In 2006, the Dodge Charger R/T Daytona was introduced to celebrate Dodge’s 2005 return to NASCAR racing after a 27-year hiatus. While the new Daytona resembled nothing of its winged warrior ancestor, the car came loaded with special Daytona-only features and was available in vintage colors like GoMango, Top Banana and TorRed. In 2007, the available colors for the Daytona were limited to two choices; Sublime Green or Plum Crazy Purple. Hemi Orange was the color for 2008 and the model wrapped up in 2009 with Stone White. The Daytona featured a matte black chin spoiler, a blacked out grille, retro-style R/T badges, matte black graphics on the hood, trunk lid and quarter panels and a small rear trunk lid spoiler. Many die-hard Mopar fans bellyached over the fact the new Daytona didn’t have a huge wing like the 1969 original but let’s be honest, would you buy a modern Charger with a massive wing on the back? We didn’t think so.
Under the hood, the car packed a punch with Mopar’s 5.7L Hemi MDS V8 and NAG 1 five-speed automatic transmission. For the Daytona, the engineers at Dodge changed up the intake and exhaust system to let the engine breathe better. The changes gave the Daytona a 10-horsepower bump over other 5.7L Hemi engines resulting in the car producing 350 horsepower and 390 ft. lbs of torque at 4,000 rpm. These changes also gave the Daytona models more of an aggressive exhaust tone to go with its in-your-face presence and bold looks.
To match the car’s styling and performance, handling upgrades for the Daytona included performance-tuned steering and suspension, self-leveling rear shock absorbers and stock 18-inch R/T wheels that featured charcoal grey painted pockets. For 2007, the 18-inch wheels were upgraded to chrome five-spoke 20-inch alloys with 245/45R20 performance tires. On the inside, the Daytona edition received aggressively bolstered SRT8 style seats with body-colored stitching, suede inserts and a body-colored Daytona logo stitched into the headrest. The body-colored stitching was also done on the leather steering wheel and shift knob. To continue with the body-color accent theme, the radio and shifter bezels were done in the exterior color as well.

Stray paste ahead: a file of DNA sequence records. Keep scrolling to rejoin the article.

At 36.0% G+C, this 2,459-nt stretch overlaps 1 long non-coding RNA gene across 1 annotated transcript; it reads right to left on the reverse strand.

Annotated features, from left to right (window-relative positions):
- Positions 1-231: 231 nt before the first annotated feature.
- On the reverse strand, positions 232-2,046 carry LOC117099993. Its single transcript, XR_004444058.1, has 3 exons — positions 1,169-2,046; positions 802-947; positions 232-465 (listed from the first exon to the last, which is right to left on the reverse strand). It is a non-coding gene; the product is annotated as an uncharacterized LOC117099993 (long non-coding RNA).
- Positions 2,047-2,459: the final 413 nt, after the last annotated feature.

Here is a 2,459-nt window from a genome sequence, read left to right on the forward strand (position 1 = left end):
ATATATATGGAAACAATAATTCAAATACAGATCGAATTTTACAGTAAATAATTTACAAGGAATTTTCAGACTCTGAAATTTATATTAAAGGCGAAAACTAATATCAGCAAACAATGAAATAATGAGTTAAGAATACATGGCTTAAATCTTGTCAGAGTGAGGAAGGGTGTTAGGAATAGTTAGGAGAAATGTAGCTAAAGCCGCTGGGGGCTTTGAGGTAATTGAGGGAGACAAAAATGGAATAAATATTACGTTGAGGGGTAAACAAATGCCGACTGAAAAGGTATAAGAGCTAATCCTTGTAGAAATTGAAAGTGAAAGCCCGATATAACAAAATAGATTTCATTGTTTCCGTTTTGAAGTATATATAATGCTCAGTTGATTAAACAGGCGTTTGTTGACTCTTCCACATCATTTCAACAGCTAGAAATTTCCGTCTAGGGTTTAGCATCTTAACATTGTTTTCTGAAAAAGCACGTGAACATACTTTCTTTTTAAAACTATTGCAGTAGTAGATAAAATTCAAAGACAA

Every Daytona was individually numbered and featured a special numbered dash plaque on the passenger side of the dash. Production numbers are as follows:
- 2006; GoMango (4000 U.S, 200 CDN), Top Banana (4000 U.S, 250 CDN), TorRed (2000 U.S, 200 CDN)
- 2007; Sublime Green (1500 U.S, 150 CDN), Plum Crazy Purple (1400 U.S, 120 CDN)
- 2008; Hemi Orange (1650 U.S, 100 CDN)
- 2009; Stone White (400 U.S, 75 CDN; as well as 12 un-numbered CDN units)
When Mark and Karen Hemrich from British Columbia, Canada decided to start looking for a summertime daily driver for Karen in the Spring of 2014, a Plum Crazy Purple 2007 Charger Daytona on Craigslist caught their attention right away. The car was located in the small community of Bowen Island, just off the coast of Vancouver. The car had remained relatively untouched over the years, only acquiring 10,800 kilometers (6,700 miles) on the odometer. Finding these cars with low mileage is hard now-a-days being as most of them were driven hard and now have over 200,000 kilometers (100,000+ miles)!